“Demonstrably, the veil is torn from the bottom when we consider that African Americans have been pinned to the ground by knees on their necks, pressing the very breath of life from their bodies. And yet, the death which ensues shifts the atmosphere in policy and culture around the nation and the world. …
“In effect, it is this deep symbol of religious freedom that catapults veiled subjects to a place of unveiling where liberative connections are made for African American humanity’s wholeness and healing.”
The torn veil allows access to God, the source of power and freedom, Smallwood asserted.
“The ground has shifted, and the veil is torn, because we have learned as a people to operate in the power of the Spirit, and that is religious freedom,” she said.
‘How does it feel to be a problem?’
Pinn explored a question initially raised by author and activist W.E.B. Du Bois regarding Black Americans. “It’s a question that guides the cultural constructions that mark the life geography of Black communities: How does it feel to be a problem?”
From their earliest days in what became the United States, sold as enslaved people on the auction blocks, Blacks have been dehumanized and marginalized, he said.
Black Americans have responded by appealing to religion, which Pinn broadly defined to include a variety of expressions and ways of wrestling with life’s greatest questions—both inside and outside conventional religious organizations.
Black religion is a “poetic encounter” that takes language and deconstructs it “in order to free it to speak a different truth,” he said. As examples, he cited hip-hop artists Tupac Shakur, Queen Latifah, Jay-Z and Kanye West.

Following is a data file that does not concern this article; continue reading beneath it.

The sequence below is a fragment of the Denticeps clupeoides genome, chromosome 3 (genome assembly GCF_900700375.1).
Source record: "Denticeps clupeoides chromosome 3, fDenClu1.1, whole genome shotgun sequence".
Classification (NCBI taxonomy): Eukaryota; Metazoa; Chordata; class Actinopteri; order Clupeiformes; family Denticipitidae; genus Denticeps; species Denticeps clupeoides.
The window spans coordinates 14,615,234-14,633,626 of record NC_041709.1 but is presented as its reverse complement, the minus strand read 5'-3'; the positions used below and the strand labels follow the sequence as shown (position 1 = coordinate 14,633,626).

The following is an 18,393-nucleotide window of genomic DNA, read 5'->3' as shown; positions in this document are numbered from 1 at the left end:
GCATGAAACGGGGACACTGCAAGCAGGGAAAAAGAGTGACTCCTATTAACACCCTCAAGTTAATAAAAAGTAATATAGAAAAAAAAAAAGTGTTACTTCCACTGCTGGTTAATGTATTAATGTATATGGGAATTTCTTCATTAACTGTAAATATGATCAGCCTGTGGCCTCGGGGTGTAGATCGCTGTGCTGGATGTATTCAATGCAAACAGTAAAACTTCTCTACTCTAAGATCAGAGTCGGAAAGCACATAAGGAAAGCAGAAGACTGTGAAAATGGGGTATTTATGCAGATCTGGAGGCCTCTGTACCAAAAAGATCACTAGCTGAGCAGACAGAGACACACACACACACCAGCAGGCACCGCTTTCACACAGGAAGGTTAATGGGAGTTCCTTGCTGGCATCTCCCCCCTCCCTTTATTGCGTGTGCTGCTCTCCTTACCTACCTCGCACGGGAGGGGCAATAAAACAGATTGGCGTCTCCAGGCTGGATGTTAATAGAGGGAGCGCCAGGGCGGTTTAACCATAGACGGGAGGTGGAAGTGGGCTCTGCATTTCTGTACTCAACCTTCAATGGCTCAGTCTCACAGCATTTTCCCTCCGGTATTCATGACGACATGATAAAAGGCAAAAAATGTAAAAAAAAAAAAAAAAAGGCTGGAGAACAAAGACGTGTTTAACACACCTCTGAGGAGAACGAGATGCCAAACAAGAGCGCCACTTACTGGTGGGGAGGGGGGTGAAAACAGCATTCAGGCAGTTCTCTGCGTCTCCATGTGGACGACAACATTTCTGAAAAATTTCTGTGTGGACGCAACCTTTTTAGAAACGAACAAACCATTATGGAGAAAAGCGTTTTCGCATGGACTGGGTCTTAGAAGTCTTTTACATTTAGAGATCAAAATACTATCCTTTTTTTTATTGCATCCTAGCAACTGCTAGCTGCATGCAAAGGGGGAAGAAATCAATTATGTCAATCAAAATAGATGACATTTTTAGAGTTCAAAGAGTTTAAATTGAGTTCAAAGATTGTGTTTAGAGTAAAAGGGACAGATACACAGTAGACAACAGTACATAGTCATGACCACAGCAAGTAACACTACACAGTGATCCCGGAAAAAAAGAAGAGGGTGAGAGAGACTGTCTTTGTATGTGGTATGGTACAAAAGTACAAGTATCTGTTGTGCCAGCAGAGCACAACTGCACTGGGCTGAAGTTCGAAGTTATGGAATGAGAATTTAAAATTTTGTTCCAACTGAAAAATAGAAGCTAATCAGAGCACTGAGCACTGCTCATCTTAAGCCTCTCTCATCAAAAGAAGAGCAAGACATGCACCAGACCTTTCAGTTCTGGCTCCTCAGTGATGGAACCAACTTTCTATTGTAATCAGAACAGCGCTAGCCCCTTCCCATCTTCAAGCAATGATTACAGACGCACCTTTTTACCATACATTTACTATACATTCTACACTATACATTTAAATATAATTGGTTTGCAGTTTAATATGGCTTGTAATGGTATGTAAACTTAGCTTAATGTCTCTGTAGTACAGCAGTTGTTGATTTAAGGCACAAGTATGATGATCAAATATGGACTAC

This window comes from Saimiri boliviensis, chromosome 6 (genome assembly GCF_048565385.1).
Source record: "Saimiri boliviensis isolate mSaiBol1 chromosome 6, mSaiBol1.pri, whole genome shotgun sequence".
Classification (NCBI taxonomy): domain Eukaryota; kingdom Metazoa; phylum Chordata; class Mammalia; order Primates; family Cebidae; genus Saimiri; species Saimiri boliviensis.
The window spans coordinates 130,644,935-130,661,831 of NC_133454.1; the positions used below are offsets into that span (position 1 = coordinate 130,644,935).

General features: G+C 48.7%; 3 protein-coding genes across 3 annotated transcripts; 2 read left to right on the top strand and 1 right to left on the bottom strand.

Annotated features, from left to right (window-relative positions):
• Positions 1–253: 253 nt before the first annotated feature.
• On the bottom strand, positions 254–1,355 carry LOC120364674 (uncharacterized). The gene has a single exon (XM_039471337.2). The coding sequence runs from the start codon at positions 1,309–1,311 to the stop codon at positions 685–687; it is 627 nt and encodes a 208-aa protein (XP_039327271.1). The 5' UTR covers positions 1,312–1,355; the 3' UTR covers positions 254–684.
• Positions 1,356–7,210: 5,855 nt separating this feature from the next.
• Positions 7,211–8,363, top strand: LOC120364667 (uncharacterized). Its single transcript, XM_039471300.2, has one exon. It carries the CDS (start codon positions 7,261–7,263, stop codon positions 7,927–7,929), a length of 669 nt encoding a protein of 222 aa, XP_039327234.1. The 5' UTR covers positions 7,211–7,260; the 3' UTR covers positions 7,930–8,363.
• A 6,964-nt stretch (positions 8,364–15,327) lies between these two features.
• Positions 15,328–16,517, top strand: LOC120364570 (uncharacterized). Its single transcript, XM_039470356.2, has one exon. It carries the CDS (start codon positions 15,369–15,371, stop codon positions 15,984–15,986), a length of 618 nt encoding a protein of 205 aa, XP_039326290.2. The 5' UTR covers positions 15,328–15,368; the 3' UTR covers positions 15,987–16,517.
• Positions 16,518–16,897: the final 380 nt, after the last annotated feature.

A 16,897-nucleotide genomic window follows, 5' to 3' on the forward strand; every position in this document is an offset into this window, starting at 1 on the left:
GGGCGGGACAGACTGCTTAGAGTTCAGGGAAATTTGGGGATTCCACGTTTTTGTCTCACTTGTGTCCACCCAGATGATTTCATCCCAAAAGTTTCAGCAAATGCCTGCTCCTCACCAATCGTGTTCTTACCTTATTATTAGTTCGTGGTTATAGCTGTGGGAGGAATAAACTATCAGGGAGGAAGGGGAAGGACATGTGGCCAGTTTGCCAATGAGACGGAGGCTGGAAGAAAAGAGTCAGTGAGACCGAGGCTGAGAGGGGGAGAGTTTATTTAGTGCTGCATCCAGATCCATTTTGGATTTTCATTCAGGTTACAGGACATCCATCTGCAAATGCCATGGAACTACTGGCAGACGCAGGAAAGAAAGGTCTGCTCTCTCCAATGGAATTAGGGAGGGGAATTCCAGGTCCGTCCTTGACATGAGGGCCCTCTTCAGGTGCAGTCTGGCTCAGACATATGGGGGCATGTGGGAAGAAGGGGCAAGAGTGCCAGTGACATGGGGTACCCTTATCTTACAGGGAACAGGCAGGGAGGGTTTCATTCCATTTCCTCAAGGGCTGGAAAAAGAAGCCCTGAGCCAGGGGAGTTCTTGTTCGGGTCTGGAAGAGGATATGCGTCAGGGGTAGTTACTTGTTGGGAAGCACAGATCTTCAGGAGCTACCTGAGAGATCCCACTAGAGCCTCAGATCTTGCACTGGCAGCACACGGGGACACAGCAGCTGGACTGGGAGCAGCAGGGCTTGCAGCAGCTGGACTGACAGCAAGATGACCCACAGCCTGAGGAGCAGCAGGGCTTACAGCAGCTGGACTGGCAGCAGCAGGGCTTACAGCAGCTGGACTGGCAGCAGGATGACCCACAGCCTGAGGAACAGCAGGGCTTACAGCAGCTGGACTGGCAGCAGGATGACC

“Here you get these artists reconceiving and rethinking moral and ethical obligations in a way that centers life, and they do this without ignoring and without denying the messy and tense nature of our collective dealings,” Pinn said
“From my vantage point, this is important stuff—that thinking in this much broader way that recognizes there are tensions, inconsistencies and conflicts within the ways in which Black folks have wrestled with those fundamental questions gives us a greater sense of the contours and the content of liberty and freedom.”
‘Where one sits determine what one sees’
In the concluding lecture, Goatley directly addressed “white siblings” who are engaged in discussions regarding religious liberty.
Too often, religious liberty conversations in the United States have been dominated by white leaders on the extreme right or extreme left, speaking in ways “incongruent” with the experiences and beliefs of many Black Americans, he asserted.
He commended the BJC and its “reasoned” approach to religious liberty as holding greater “potential for partnership” with a broad spectrum of Black leaders, because it values both freedom of religion and freedom from religion without antagonism toward religion.
However, Goatley urged the BJC and likeminded groups to engage Black leaders in conversation before setting agendas rather than seeking their approval after the fact. Furthermore, he called on them to seek out a variety of Black voices—“not only the voices that are comfortable, but diverse voices that challenge, that test, that question.”
“White religious liberty leaders need to be cautious about assuming that, however well-thought and however well-argued, your perspective can speak for all. Where one sits determines what one sees,” he said. “And Black vision for religious liberty will enhance life for everyone.”